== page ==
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April is Jazz Appreciation Month. The City of Brotherly Love and Sisterly Affection got the party started early with the Philly Celebrates Jazz kickoff on March 28th.
Mayor Jim Kenney proclaimed April as Philadelphia Jazz Appreciation Month. He also honored Philly native and Grammy Award-winning bassist and composer Christian McBride who was given an inscribed Liberty Bell, the equivalent of the key to the city.
Christian McBride is an ambassador of Philadelphia to the world, not only through his music, but also through his work as an educator and advocate for music education. “Christian’s story and accomplishments demonstrates the power of arts education, in our schools and communities, and the impact it can have on a person’s life and how we can encourage and build the next generation of musicians, artists, and creative thinkers.
The Philadelphia Clef Club of Jazz and Performing Arts was also recognized on its 50th anniversary. The Clef Club was the social arm of Union Local 274, the black musicians union.
Philly Celebrates Jazz includes live performances, film screenings and art exhibitions. Now on view at City Hall are two photography exhibitions, Live Philly Jazz – Through the Photographic Lens and The Clef Club at 50, a retrospective curated by Don Gardner, Managing Director of the Philadelphia Clef Club, and Artistic Director Lovett Hines.
For a full calendar of Philly Celebrates Jazz events, visit http://bit.ly/PhillyJazzMonth.
Thursday is Data Privacy Day, “an international effort held annually on January 28 to create awareness about the importance of privacy and protecting personal information.”
I’m an open data advocate who’s equally concerned about privacy. So on Saturday, I nearly spilled my coffee when I read that Philadelphia City Commissioner Al Schmidt disclosed that two critics of his office missed voting in some elections. Schmidt shared the data in retaliation to their calls to abolish the elections commission which is “led” by a chairman who doesn’t vote and seldom shows up at the office.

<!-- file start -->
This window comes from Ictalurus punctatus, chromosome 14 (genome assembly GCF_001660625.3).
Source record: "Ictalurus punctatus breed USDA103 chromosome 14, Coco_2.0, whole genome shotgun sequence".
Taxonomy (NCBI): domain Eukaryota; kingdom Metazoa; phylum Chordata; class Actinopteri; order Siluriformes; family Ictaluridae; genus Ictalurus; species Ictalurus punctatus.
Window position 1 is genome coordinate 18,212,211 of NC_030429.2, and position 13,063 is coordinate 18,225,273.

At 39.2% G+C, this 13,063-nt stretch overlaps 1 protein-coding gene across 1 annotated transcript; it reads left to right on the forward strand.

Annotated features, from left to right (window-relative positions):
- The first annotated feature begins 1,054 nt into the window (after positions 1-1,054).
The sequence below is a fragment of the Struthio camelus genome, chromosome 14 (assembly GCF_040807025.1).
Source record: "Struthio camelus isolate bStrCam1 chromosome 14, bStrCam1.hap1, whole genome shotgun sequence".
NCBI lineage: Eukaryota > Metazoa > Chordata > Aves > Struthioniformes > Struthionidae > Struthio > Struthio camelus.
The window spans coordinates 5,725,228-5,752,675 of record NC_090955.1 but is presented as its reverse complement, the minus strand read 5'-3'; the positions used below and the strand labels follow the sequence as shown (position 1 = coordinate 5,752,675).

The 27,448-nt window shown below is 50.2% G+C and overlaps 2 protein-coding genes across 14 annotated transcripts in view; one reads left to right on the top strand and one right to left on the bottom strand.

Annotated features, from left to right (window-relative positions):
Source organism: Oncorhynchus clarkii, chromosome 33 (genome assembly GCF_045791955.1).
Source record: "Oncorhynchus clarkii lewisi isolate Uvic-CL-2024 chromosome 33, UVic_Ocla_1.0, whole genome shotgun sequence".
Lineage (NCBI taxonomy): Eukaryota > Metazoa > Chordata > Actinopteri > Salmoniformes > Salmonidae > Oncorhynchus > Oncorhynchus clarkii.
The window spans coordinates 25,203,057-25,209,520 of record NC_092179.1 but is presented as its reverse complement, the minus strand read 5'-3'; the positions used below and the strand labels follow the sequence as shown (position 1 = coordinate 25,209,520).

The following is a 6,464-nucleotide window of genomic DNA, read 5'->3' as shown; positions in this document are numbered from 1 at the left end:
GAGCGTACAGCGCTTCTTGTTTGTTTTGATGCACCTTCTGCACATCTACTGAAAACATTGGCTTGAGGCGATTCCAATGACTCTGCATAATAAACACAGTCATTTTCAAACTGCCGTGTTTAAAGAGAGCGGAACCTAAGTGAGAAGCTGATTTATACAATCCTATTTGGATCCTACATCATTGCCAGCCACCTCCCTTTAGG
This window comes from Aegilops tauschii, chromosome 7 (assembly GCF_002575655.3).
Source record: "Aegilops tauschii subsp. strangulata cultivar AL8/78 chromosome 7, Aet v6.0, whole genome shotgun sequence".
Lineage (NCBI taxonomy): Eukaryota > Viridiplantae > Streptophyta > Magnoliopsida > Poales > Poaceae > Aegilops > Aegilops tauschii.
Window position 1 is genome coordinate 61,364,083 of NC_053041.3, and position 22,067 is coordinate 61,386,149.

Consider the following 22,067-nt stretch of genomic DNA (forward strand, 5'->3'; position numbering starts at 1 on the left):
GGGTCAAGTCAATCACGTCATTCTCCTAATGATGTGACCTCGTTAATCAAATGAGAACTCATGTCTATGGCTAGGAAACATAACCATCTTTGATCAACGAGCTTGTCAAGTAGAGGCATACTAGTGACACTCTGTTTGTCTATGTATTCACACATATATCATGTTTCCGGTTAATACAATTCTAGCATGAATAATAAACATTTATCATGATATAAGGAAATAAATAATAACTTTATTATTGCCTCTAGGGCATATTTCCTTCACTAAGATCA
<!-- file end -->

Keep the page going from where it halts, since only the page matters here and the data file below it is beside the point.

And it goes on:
As a longtime voting rights activist, I want people to vote. I also want them to stay engaged beyond Election Day because that’s how you bring about change. That said, I believe one’s voting habit is no one’s business unless that person is receiving a taxpayer-funded six-figure salary to oversee elections.
Indeed, at last year’s Code for Philly Apps for Democracy Hackathon, I expressed my dismay that a team had developed an app, Social Voting, which would allow users to check to see whether their neighbors voted. Vote-shaming is of a piece with slut-shaming and fat-shaming.
Disclosing voting data sows distrust of government. If private citizens believe their voting record will be open to public scrutiny, they will be reluctant to register to vote.